Porter’s five forces analysis of Tesco
This is a detailed Porter’s five forces analysis of Tesco. It aims to examine the impact of the five forces i.e. competitive rivalry, supplier power, buyer power, threat of substitutes, and threat of new entrants on Tesco which operates in the grocery and supermarket industry.
Tesco is the market leader in the UK and operates in a number of countries. It offers a wide range of products, ranging from food and drink to clothing, homeware, and electronics. However, it faces stiff competition from several competitors both in the UK and abroad.
Bargaining power of the buyers/customers of Tesco
Tesco serves millions of customers every week, in its stores and online (Tesco, 2023). The bargaining power of the buyers in the UK is low as they are not organised, and it is unlikely that they can be better off if they switched to competitors such as Asda and Sainsbury’s. This makes the industry attractive for Tesco.
However, some analysists argue that the bargaining power of the grocery customers is high in the UK as now-a-days they are many competing retailers (notably Aldi, Lidl, and Poundland) vying for the same customers, and compared to Tesco, some of them are cheap as well. This requires Tesco to keep its prices competitive; however, this will impact on its profit margins negatively.
Bargaining power of the suppliers of Tesco
The bargaining power of suppliers is another important factor in Porter’s five forces analysis of Tesco. It refers to the ability of suppliers to negotiate prices and terms with buyers. In the case of Tesco, the bargaining power of suppliers is relatively low. Tesco has a strong presence in the UK, Ireland, and some other countries. As such, suppliers are unlikely to be able to negotiate prices and terms with it.
Tesco works with 2,500 suppliers in the UK, and many more thousands abroad. However, these suppliers cannot exert any significant power on it as there are so many of them out there who are more than willing to work with it. Tesco negotiates very hard with the suppliers to increase its profit margins.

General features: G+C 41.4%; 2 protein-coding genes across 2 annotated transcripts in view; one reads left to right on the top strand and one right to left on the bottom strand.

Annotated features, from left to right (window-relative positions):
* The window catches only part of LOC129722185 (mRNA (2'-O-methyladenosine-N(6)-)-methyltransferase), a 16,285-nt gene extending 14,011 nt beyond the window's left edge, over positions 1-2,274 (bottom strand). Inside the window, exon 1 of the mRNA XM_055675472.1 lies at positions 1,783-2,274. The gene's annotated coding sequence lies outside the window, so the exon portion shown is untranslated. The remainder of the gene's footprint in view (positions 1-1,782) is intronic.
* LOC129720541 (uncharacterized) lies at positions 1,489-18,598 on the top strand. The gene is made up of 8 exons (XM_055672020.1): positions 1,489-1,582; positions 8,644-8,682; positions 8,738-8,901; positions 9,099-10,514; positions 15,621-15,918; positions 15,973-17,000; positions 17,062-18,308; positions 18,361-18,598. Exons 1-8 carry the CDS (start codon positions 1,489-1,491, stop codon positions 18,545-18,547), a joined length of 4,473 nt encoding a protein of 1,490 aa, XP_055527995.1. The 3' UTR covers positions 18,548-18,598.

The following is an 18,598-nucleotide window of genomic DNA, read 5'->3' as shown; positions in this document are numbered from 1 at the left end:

However, it should be mentioned that Tesco has been accused of bullying suppliers over price cuts. Some people have accused it of bullying suppliers. According to BBC (2020) Tesco has reportedly asked many suppliers to agree price cuts as it is increasing the intensity of battle with budget supermarkets.
This shows that Tesco can bargain with suppliers very hard. This is an evidence that suppliers have minimal power. However, this also shows dissatisfaction of some suppliers with Tesco as they face pressure from it to lower their prices.
Threat of new entrants affecting Tesco
The threat of new entrants coming into the UK supermarket industry is very low particularly because of the capital requirements. Tesco does not need to worry about any new entrants as it enjoys economies of scale and has its own core competencies.
Likewise, would-be competitors may not have enough money, access to distribution networks, and expertise to explore the supermarket industry in the UK either. Tesco has a strong brand presence and has established itself as the leader in the UK grocery and supermarket industry. As such, it is unlikely that new entrants will be able to compete efficiently with it in the near future, even if they entered the market.